Helsinki Split Over €130 Million Guggenheim Plan

The Finnish capital finds itself divided over the plans to build a Guggenheim satellite on the Baltic Sea waterfront, New York Times reports. The plan is the newest project in Guggenheim’s aggressive international effort to expand from its current locations in New York, Venice, and Bilbao. A satellite museum is also due to open in Abu Dhabi in 2017. Politicians in Helsinki are split on the financial front between those seeking the wealth and attention of an international brand and those concerned about shouldering the costs of development.

“We have to promote Helsinki, and that’s why we need some international brands like the Guggenheim,” Jussi Pajunen, Helsinki’s mayor and the project’s chief promoter, told the New York Times. But critics are skeptical over whether or not the brand name is worth the €130 million ($177 million) price tag.

“This is like we are buying a Louis Vuitton bag because it is a famous brand—we need our own brands,” said Kaarin Taipale, a co-author of In the Shadow of Guggenheim, which analyzed the Helsinki project. “The financing numbers have raised a lot of questions. They say we have different alternatives, but all are based on spending public money.”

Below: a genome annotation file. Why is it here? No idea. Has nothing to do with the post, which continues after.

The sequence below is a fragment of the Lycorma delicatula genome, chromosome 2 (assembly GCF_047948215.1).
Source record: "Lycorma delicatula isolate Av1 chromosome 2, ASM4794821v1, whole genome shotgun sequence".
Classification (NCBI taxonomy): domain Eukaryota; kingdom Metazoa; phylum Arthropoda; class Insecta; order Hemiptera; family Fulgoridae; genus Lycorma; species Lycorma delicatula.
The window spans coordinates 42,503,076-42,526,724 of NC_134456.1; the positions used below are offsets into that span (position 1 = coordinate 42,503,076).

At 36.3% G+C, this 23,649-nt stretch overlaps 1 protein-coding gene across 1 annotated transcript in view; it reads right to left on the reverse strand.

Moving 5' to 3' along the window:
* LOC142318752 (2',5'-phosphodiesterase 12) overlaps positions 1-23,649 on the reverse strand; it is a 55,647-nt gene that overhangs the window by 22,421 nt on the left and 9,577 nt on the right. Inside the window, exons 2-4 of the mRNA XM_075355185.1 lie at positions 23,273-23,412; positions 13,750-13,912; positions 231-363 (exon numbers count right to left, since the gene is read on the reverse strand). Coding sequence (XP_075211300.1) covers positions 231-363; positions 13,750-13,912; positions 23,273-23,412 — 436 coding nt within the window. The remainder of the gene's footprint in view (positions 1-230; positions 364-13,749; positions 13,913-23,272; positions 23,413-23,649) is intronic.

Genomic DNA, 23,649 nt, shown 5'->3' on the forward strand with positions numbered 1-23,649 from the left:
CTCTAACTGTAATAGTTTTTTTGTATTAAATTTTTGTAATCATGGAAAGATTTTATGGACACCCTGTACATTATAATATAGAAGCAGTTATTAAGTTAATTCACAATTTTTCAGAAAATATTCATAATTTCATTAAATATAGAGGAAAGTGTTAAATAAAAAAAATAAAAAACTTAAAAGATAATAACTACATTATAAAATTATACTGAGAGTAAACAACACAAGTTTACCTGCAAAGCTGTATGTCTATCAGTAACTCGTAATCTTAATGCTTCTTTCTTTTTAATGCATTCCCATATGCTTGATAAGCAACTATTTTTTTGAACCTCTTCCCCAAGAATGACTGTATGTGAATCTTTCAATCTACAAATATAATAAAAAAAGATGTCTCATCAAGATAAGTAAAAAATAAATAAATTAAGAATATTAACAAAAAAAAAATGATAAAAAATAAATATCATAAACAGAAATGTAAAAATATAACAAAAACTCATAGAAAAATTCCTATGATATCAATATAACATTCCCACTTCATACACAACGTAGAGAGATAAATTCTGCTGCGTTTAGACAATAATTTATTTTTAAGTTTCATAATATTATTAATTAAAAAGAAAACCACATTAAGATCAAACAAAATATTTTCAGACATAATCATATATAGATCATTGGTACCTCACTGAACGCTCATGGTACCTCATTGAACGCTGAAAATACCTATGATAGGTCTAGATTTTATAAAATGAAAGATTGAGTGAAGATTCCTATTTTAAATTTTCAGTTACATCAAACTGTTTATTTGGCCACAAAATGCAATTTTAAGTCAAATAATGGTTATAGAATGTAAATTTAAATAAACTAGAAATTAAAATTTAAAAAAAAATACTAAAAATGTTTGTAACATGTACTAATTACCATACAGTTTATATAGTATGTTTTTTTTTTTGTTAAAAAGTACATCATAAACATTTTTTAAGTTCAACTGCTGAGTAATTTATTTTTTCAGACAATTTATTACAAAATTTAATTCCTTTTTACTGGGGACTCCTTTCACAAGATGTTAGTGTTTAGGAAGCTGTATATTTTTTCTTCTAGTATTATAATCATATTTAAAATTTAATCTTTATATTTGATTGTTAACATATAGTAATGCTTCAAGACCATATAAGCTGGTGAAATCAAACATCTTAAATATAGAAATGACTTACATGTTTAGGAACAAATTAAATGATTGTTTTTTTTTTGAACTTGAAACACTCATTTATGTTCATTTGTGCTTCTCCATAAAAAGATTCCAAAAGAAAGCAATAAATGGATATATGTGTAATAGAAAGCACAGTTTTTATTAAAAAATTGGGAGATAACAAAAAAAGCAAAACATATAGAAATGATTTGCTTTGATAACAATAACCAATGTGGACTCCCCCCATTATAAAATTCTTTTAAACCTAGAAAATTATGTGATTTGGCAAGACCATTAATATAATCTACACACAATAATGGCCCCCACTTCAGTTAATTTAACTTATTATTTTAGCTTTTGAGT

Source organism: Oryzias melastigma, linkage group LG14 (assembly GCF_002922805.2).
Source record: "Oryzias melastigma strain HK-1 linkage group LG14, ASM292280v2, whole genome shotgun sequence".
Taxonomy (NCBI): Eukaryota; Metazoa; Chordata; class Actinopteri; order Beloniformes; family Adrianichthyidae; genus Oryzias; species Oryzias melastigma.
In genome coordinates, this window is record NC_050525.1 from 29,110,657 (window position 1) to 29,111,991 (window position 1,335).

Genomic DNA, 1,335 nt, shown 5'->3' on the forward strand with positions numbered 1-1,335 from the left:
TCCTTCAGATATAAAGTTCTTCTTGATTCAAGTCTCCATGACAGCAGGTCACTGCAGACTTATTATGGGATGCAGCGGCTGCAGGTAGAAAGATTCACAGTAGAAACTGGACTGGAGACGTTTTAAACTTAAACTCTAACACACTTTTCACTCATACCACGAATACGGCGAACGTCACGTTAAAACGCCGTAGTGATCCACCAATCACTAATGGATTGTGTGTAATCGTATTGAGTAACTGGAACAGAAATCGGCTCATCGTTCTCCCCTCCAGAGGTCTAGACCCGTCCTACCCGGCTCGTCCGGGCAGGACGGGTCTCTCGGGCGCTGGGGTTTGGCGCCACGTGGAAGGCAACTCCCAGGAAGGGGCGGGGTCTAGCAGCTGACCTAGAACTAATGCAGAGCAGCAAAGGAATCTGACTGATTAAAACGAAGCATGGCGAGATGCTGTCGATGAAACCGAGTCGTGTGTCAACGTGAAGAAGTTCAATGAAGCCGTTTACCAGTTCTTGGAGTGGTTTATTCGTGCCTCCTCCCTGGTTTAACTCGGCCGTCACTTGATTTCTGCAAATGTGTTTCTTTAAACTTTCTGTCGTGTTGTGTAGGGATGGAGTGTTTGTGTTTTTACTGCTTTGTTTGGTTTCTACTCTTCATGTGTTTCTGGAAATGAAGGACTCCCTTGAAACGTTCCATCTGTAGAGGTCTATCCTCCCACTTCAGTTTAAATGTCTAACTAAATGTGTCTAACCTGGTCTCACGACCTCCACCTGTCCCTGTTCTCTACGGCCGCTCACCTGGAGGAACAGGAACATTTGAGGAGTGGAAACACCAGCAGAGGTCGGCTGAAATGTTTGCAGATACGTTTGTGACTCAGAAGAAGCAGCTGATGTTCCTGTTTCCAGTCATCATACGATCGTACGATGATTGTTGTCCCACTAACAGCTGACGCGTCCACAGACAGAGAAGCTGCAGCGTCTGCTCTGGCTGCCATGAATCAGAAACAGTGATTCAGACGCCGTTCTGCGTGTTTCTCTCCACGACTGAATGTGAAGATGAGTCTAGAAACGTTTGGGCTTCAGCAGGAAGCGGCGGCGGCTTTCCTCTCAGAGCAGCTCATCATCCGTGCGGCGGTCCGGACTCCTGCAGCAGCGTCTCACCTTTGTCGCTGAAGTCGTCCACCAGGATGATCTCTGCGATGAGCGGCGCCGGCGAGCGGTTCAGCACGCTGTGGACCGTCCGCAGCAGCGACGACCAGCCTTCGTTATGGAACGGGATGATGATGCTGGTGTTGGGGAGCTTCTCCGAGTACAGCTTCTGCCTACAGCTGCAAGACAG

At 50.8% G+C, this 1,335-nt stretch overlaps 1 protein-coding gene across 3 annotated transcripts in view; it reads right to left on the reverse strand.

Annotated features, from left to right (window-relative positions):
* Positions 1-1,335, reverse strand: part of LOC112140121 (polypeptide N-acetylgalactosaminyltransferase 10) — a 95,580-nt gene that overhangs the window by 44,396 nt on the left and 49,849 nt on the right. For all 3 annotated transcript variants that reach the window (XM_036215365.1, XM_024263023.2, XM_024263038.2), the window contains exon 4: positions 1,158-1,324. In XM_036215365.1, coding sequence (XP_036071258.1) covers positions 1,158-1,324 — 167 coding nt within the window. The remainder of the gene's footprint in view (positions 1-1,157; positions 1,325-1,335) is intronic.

The project was rejected in a close vote in 2012 because of financial concerns, but now is being reconsidered after the Guggenheim returned with a modified proposal that addressed some of the criticism.The decision will ultimately depend largely on the results of the yearlong open international architectural competition that started in June. The designs are all expected to incorporate natural Finnish wood in some way.


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